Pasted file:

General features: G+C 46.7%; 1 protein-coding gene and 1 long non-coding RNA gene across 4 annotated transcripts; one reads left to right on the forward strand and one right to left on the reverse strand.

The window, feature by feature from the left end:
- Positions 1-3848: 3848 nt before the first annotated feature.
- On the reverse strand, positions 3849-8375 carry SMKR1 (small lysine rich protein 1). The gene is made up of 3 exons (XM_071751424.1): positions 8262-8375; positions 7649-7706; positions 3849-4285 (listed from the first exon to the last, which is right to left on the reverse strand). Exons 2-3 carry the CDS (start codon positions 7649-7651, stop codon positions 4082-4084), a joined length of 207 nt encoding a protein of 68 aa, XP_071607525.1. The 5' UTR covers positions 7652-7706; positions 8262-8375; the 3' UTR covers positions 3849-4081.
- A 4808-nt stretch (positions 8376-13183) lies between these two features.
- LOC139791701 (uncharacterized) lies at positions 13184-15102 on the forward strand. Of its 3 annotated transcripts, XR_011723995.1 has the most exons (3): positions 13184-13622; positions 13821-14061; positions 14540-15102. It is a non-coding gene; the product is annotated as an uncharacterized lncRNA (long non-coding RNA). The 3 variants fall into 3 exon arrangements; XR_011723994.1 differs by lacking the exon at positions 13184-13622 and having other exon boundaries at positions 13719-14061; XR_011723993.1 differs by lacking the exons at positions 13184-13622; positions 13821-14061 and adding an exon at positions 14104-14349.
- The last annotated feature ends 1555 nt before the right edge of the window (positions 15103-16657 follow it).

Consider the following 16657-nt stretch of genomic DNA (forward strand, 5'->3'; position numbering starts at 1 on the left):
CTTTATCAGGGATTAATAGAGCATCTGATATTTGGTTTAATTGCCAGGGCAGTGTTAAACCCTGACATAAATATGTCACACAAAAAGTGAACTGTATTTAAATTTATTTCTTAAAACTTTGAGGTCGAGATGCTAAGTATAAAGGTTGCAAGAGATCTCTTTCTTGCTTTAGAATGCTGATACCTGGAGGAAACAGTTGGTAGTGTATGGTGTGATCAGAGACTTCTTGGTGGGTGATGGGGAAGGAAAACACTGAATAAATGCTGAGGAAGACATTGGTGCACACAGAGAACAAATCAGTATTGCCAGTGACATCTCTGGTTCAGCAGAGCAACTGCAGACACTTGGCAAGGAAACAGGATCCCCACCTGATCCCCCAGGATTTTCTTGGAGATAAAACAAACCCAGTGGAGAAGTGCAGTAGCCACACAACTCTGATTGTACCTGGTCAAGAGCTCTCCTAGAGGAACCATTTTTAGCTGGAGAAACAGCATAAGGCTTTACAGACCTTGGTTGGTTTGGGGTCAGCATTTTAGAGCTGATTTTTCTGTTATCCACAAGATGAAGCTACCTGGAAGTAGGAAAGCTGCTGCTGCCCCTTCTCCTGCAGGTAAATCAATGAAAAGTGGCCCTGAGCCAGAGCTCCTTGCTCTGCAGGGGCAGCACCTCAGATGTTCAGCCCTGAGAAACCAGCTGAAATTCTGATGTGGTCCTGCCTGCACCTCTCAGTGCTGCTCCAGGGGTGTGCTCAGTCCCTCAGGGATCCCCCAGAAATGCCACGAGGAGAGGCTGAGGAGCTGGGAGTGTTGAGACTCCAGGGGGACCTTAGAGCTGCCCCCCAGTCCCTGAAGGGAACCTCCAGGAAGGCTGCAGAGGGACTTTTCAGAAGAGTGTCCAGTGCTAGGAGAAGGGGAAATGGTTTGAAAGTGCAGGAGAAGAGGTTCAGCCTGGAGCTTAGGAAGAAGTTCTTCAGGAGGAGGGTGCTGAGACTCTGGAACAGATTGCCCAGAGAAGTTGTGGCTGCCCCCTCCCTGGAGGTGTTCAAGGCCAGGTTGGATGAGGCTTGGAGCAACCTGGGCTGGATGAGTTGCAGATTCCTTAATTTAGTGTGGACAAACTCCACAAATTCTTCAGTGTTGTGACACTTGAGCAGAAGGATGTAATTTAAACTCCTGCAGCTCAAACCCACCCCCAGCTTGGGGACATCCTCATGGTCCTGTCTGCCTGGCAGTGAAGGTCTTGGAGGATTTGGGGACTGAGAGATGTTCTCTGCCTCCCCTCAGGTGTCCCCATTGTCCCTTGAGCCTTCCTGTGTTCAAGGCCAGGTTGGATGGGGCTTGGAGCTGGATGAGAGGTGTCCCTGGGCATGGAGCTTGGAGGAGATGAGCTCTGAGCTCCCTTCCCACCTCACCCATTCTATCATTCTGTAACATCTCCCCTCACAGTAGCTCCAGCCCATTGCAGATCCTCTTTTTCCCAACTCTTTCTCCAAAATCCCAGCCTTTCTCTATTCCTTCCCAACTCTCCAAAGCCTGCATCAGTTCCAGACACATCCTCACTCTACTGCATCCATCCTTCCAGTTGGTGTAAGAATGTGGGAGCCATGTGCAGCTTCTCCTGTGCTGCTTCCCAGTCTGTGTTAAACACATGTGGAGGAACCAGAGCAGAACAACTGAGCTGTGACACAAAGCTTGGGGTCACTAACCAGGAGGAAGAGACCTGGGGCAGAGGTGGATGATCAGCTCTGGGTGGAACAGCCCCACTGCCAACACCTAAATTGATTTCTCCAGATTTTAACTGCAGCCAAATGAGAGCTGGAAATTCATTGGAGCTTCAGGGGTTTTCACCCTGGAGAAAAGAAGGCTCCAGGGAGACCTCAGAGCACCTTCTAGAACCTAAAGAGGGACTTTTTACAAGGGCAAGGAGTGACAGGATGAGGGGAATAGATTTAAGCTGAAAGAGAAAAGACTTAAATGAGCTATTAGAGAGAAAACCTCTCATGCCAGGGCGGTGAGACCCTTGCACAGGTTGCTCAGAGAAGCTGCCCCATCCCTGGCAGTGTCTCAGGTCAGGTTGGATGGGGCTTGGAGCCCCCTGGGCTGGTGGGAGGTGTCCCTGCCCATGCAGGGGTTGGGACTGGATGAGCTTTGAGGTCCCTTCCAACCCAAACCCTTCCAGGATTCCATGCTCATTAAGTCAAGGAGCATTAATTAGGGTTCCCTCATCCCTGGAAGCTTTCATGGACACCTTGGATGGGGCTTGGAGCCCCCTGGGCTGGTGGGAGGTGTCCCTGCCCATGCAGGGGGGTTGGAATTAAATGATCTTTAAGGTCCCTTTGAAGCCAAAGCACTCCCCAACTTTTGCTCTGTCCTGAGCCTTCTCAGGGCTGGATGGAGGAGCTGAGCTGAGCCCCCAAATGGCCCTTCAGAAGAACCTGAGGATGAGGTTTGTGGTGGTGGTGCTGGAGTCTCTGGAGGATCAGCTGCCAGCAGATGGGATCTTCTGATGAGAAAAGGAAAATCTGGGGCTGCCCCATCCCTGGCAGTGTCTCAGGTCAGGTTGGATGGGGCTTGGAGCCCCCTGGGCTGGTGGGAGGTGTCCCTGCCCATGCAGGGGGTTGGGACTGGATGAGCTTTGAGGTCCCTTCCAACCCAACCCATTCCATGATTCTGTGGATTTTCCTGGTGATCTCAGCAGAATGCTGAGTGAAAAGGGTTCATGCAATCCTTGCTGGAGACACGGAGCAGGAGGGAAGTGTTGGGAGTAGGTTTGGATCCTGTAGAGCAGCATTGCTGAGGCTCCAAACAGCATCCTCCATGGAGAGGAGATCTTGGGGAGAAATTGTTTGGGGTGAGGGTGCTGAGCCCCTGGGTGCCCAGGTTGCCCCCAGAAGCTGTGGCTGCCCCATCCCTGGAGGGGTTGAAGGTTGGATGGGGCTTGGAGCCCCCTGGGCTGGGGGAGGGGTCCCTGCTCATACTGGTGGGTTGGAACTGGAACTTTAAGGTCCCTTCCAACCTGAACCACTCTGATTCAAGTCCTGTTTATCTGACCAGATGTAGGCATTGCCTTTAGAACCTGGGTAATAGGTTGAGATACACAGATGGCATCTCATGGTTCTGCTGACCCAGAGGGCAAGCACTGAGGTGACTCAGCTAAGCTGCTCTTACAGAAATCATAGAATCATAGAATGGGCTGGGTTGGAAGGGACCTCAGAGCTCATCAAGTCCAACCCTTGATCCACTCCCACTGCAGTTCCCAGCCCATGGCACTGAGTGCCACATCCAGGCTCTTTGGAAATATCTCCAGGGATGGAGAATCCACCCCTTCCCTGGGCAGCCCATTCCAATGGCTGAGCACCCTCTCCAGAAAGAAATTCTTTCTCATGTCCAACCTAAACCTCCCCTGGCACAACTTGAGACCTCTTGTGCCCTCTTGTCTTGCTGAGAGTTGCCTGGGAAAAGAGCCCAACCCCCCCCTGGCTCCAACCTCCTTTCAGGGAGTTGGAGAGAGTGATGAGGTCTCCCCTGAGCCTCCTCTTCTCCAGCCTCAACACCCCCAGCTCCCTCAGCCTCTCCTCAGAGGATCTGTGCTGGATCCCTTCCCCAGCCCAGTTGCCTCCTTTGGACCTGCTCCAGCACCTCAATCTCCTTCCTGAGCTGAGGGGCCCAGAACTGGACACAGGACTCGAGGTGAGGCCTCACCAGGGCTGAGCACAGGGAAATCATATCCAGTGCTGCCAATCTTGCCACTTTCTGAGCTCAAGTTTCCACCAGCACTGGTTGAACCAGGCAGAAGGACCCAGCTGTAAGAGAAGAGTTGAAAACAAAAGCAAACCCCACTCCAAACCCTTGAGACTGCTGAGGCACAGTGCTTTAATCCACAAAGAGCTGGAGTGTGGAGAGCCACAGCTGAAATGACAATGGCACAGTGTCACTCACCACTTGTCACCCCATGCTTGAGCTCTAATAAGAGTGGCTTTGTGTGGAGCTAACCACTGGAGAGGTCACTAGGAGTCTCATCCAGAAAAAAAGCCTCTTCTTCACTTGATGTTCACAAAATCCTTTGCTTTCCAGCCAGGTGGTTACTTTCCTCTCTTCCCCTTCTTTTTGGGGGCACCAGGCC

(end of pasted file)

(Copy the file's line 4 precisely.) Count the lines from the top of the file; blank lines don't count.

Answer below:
- On the reverse strand, positions 3849-8375 carry SMKR1 (small lysine rich protein 1). The gene is made up of 3 exons (XM_071751424.1): positions 8262-8375; positions 7649-7706; positions 3849-4285 (listed from the first exon to the last, which is right to left on the reverse strand). Exons 2-3 carry the CDS (start codon positions 7649-7651, stop codon positions 4082-4084), a joined length of 207 nt encoding a protein of 68 aa, XP_071607525.1. The 5' UTR covers positions 7652-7706; positions 8262-8375; the 3' UTR covers positions 3849-4081.